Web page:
Regarding motorcycles: I have never ridden one in my life (as the driver, as a passenger once), and given that I am a father now, I have no inclination to pick up another hobby. (A bike is fast and dangerous enough.) So that isn't exactly a problem for me.
 
May 22, 2007
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#8
I reckon Europe - UK the right lever controls the rear brake
Not UK.

The left lever controls the rear brake in countries where you drive/ride on the left side of the road, i.e., Japan, UK, a few others.

The reason - to be able to give hand signals and still have one hand on the 'most important' brake.

Do tell me if you see any muggle cyclist here ever give a hand signal. I'll call the press...
 
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wexford

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#10
My rear brake is on the right and front is on the left on both my bikes. I used to use them the other way but like to have the front brake handy when I’m changing down gears or snapping a photo or indeed signaling. That said I still have to think about it sometimes as I grew up using the brakes the other way.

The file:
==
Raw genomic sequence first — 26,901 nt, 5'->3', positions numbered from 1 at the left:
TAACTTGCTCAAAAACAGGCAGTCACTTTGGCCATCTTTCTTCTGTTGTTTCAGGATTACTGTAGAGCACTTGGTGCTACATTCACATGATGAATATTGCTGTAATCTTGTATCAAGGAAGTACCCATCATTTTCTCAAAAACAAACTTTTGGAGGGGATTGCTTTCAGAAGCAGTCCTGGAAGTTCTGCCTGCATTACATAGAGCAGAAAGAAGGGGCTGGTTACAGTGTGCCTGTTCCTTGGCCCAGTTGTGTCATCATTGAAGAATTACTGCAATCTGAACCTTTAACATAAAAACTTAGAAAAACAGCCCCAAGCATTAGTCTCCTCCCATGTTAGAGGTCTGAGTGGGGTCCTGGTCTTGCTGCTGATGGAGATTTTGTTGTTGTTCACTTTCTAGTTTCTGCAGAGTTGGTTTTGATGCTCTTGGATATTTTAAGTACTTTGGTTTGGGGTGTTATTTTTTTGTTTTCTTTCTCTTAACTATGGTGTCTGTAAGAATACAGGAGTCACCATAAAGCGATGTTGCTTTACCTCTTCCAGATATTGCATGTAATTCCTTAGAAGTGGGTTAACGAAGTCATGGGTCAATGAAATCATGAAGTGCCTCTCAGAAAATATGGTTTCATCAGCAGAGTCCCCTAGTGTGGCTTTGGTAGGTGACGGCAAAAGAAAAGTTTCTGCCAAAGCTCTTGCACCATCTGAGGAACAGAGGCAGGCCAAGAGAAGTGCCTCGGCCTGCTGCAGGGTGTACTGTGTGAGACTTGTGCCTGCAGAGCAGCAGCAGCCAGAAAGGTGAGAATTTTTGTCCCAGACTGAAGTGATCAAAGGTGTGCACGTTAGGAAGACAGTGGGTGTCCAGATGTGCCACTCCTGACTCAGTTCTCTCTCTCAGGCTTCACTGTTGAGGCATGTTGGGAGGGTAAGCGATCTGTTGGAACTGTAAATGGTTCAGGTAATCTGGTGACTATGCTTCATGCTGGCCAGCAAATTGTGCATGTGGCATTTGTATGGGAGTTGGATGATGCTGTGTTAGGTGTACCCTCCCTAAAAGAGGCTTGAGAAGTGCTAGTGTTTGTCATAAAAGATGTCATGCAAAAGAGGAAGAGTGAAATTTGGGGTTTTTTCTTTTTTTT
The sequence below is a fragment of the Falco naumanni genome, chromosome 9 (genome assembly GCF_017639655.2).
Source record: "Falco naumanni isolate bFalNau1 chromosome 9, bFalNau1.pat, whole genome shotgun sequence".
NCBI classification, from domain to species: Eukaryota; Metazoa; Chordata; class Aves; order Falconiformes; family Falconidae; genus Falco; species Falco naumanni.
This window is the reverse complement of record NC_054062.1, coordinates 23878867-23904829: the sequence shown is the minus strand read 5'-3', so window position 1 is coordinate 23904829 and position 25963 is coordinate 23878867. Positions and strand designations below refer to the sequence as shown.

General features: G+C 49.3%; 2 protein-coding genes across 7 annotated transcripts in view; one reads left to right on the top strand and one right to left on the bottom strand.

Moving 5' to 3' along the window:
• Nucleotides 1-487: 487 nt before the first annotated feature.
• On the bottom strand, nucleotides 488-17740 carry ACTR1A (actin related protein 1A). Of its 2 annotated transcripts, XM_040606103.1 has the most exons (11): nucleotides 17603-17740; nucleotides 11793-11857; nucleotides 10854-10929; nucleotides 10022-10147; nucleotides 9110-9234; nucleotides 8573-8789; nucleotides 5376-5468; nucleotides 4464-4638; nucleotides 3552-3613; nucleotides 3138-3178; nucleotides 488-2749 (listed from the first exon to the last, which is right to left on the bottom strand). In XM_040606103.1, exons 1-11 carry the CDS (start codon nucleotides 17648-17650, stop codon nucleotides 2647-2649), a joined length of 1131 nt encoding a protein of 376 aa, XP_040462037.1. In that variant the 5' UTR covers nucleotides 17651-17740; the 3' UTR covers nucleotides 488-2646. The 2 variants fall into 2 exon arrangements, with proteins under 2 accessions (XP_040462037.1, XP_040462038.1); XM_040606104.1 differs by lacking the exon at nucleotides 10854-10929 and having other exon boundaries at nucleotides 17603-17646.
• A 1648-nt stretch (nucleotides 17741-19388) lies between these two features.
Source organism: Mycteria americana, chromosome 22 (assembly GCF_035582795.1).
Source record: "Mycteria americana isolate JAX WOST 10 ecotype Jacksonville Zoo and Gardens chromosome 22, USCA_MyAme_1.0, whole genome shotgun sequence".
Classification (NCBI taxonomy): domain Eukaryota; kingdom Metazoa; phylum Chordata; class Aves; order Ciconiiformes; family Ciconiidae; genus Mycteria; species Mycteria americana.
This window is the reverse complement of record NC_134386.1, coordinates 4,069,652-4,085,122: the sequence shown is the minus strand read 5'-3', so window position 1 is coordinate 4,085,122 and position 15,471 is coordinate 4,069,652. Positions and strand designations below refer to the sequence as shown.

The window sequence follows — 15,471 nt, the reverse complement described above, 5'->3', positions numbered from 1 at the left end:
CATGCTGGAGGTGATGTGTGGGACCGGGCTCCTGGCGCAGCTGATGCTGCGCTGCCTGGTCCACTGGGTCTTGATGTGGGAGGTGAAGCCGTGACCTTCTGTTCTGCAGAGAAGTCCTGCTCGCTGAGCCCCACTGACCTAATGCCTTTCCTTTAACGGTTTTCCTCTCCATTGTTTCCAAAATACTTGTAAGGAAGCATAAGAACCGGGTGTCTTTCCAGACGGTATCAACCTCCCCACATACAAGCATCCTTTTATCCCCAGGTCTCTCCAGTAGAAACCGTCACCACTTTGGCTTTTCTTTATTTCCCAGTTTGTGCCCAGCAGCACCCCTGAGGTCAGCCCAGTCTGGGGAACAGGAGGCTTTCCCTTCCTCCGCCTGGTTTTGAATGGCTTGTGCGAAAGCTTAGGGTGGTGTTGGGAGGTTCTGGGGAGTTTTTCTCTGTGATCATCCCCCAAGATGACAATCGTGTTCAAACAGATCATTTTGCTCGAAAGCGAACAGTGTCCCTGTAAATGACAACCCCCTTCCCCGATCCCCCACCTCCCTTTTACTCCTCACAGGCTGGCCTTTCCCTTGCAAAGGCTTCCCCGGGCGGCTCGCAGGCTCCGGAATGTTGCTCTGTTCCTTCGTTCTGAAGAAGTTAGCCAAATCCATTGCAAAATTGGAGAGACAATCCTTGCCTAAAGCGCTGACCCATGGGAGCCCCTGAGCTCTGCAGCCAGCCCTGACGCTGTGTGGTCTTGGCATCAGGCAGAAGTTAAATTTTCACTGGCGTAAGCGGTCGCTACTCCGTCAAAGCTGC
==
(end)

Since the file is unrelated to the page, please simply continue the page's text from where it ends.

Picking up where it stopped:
May 22, 2007
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#11
The guys I ride with do, but none of the people on mamacharis. ;)
The guys I ride with do, too. But it may just be that they've spotted an unusual bird, or a beer machine.

"Look, an eagle!" (Everyone following turns right.)

Sometimes while commuting I find myself riding behind a peleton wannabe who, once he notices me, starts indicating/instructing me with his club's aero version of the Masonic handsignals. While I appreciate the gesture (ho-ho!), I'd prefer he keep his hands on the bars. I'll make my own decisions.
 
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baribari

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#12
I think motorcycle style is the world standard, and reversed style is the traditional American way.

That said, the entire reason it is reversed is based on flawed reasoning; they wanted people to keep their hand on the rear brake when doing turn signals since people used to think using the front brake was dangerous because you can flip over the handlebars. But you can't stop worth a damn with just the rear brake.

My bike was built in the US the traditional US way, but the other day I rented a road bike and it was done the international way.

It's a pretty simple change, though...
 

OreoCookie

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#15
I'll go on a business trip the first week of August, and I'll have the brakes switched. There were already quite a few hairy situations where I instinctively grabbed a bit of the wrong brake and pulled some nice skids.* (As a recovering MTBer that doesn't freak me out, but I prefer to do shenanigans deliberately rather than accidentally ;)) This is just too dangerous, especially if I need to reverse everything in my head when I get on my mountain bike. Thank you, but no thank you.